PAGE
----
Press Release
August 23, 2006

Drilon: More concrete actions needed to avert 'most damaging environmental disaster' in Guimaras oil spill

Liberal Party President Sen. Franklin Drilon today said President Gloria Macapagal Arroyo must take more concrete actions to address what he said could be the 'most damaging environmental disaster in our country' even as he slammed Petron Corp. for trying to evade responsibility for the massive oil spill in Guimaras.

In a privilege speech, Drilon deplored that 12 days since the sinking of M/T Solar, Malacañang has yet to take immediate concrete action, except for the creation of a task force and the release of P12 million from the national treasury, which he noted was not enough to conduct a massive cleanup.

"We are now facing an environmental scourge." Drilon said. "The oil spill destroys the food supply chain. Millions of Filipinos who are dependent on the fishing industry for their economic survival will stand to lose their livelihood resulting in widespread hunger and suffering throughout the land."

"Premier tourist destinations in the country like the world-famous Boracay will be destroyed if the almost two million liters will be spilled out by the tanker. The oil spill will create an environmental winter that will have irreversible damage on mangroves, coral reefs and other breeding grounds of our marine life," Drilon added.

While stressing that now is not the time to pinpoint blame nor find out who was at fault for the oil spill, Drilon noted that not much was being done to prevent an "environmental disaster."

"Twelve days have come and gone since the tanker sunk ---- what has been done so far? It was only yesterday -- eleven days after the oil spill, that a task force was created. Except for the belated creation of the Task Force, we have not heard even a whimper from Malacañang . It was only the Philippine Coast Guard, the local government of Guimaras and the media by their lonesome which acted on this," Drilon explained.

"Even with limited resources, the Philippine Coast Guard responded quickly. However, the colossal task of mitigating the catastrophic consequences calls for greater financial, technical and human resources," he added.

At the same time, Drilon lashed at the statement issued by Petron Corp. that it has no obligation to give economic aid to communities affected by the Guimaras oil spill or to post bail for the cleanup.

"This very alarming environmental disaster should move Petron and Sunshine Maritime Development Corporation with a sense of urgency to harness all their resources considering that this will affect the lives of millions of Filipinos," Drilon said. Sunshine Maritime Development Corporation is the shipper of the tanker that sunk off the coast of Guimaras last Aug. 11.

"However, the impression that the public gathers is that Petron is evasive and perennially in a denial mode. The questions that linger in our mind are: Why is the contract between Sunshine and Petron made public until now? Is there an insurance coverage?" Drilon asked.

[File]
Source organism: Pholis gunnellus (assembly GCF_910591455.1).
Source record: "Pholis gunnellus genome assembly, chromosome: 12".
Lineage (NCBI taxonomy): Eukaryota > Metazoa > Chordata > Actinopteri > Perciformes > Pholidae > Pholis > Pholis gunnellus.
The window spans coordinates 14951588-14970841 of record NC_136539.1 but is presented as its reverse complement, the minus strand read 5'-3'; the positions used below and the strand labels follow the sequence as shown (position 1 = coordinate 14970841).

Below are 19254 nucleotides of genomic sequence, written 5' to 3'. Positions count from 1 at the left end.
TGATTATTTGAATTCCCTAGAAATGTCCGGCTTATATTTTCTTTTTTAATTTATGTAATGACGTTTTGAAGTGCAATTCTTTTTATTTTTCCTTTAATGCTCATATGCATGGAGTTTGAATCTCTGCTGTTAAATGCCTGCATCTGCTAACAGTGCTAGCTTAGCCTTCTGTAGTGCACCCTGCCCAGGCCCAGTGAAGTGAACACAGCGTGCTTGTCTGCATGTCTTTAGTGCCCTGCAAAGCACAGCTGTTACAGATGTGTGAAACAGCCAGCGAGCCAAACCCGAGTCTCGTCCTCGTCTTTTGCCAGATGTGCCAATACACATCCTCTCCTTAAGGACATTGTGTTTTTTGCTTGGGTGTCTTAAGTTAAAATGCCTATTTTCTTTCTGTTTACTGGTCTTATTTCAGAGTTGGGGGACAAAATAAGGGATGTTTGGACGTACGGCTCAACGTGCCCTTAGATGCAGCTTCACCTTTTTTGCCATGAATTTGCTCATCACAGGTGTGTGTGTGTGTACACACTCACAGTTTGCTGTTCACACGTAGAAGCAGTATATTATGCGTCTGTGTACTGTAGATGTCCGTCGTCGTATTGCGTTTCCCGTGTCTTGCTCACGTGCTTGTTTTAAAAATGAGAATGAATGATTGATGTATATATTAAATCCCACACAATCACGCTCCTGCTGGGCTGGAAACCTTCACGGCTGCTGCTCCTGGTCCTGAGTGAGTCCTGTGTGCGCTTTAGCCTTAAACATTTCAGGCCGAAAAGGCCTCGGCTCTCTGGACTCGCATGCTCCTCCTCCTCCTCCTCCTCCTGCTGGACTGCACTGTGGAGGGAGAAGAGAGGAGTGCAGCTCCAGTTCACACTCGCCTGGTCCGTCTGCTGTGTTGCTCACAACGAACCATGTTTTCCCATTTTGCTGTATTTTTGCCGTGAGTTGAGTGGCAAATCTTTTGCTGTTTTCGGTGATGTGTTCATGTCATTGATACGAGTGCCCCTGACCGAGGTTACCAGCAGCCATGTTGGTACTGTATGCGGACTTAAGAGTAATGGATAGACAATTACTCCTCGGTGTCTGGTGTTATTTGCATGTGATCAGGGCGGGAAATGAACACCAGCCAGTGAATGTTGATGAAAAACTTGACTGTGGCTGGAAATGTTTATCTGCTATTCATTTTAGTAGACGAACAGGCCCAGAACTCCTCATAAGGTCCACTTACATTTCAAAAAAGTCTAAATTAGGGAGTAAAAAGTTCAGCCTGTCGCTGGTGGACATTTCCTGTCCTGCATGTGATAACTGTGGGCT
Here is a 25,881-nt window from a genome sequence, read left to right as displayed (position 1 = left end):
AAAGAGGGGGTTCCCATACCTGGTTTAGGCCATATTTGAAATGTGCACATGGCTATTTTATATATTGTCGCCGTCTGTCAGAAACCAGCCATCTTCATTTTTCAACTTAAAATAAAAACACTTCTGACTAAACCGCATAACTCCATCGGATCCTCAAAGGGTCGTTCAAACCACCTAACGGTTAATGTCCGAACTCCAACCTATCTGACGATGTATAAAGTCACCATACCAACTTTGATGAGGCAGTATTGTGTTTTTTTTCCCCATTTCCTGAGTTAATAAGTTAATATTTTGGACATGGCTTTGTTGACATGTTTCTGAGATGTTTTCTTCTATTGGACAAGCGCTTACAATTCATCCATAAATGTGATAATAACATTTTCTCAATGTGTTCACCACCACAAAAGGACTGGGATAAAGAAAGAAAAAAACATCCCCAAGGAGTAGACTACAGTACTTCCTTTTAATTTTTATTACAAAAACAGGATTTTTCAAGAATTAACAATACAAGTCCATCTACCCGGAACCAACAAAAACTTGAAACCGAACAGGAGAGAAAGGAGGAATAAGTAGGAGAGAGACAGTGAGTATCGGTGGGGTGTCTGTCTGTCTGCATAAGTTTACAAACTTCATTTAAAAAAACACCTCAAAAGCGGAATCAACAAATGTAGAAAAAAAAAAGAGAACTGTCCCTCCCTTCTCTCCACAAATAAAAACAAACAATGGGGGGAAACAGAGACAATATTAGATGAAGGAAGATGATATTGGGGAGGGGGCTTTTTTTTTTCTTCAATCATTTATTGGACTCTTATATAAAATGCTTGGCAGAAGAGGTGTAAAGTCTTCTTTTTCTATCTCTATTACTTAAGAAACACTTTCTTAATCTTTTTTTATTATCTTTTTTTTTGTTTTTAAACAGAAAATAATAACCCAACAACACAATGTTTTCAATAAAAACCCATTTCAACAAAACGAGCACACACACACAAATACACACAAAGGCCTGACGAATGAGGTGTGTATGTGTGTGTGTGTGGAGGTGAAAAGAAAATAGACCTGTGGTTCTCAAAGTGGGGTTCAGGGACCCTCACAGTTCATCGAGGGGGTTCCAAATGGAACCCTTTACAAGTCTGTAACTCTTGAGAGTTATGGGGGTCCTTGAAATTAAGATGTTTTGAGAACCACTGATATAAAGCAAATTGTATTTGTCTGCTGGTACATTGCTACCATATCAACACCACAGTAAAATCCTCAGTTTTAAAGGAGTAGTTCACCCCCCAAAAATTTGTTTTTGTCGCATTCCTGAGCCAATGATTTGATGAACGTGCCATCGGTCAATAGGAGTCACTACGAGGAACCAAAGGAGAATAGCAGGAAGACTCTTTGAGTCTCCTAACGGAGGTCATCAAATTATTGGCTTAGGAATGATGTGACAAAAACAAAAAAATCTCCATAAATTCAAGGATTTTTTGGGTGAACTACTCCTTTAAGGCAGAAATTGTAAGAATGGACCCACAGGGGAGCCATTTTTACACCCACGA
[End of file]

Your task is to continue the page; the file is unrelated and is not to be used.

"We cannot debate now as to who is liable since the damage to the environment cannot be fully measured at the moment. However, this is an issue of paramount national interest therefore the President must act immediately," Drilon said in his speech.

"The President must allocate and promptly release from the contingency and calamity fund the much needed money to hire experts and salvage teams, purchase the needed equipment, draw up a total strategy that will stop the spillage and remove the tanker, and assist the local governments of Guimaras, Iloilo and Negros Occidental," he added.

"For as long as the tanker remains down there, 84 million Filipinos are facing an environmental threat with cataclysmic proportions every minute. The President must take the lead in mitigating this environmental catastrophe," Drilon further said.

Drilon also suggested that that government and the private sector must join hands in addressing the Guimaras oil spill problem," noting that the shipping company responsible for the massive oil spill in Guimaras did not have the financial capability to undertake a cleanup.

"The financial records of Sunshine show that it has no financial capability to respond to this ecological disaster," Drilon noted.

"As of 2004, Sunshine's total assets are only P9.4 million of which transportation equipment alone already costs P7.2 million -- and that may have already sank. Its liabilities amounted to P4.6 million in 2004 and posted a net profit of P106,790. Given those figures, we can already surmise that Sunshine has grossly insufficient funds to compensate the victims of the oil spill or pay for the environmental damage," Drilon pointed out.

Drilon also said President Arroyo should "take the lead in seeking the assistance of international agencies and our allies to help us by sharing their advance knowledge and experience in preventing and addressing environmental disasters such as this."

"This environmental disaster which has incalculable damage to lives and properties, should move us all to action," he said.

The former Senate President also urged that the congressional hearing to be conducted by the Senate Committee on Environment and Natural Resources should be held "not to find fault but to strategize and plan remedial actions to address this disaster."

"I hope that in the committee hearings, we can examine more carefully the obligations of Sunshine and PETRON under the 1992 International Convention on Civil Liability for Oil Pollution Damage and the 1992 International Convention on the Establishment of an International Fund for Compensation for Oil Pollution Damage," Drilon said.

"It is our solemn duty to protect this generation and the generations yet unborn from any environmental scourge that threatens their safety and security. We must be a nation which has environmental integrity," he added.

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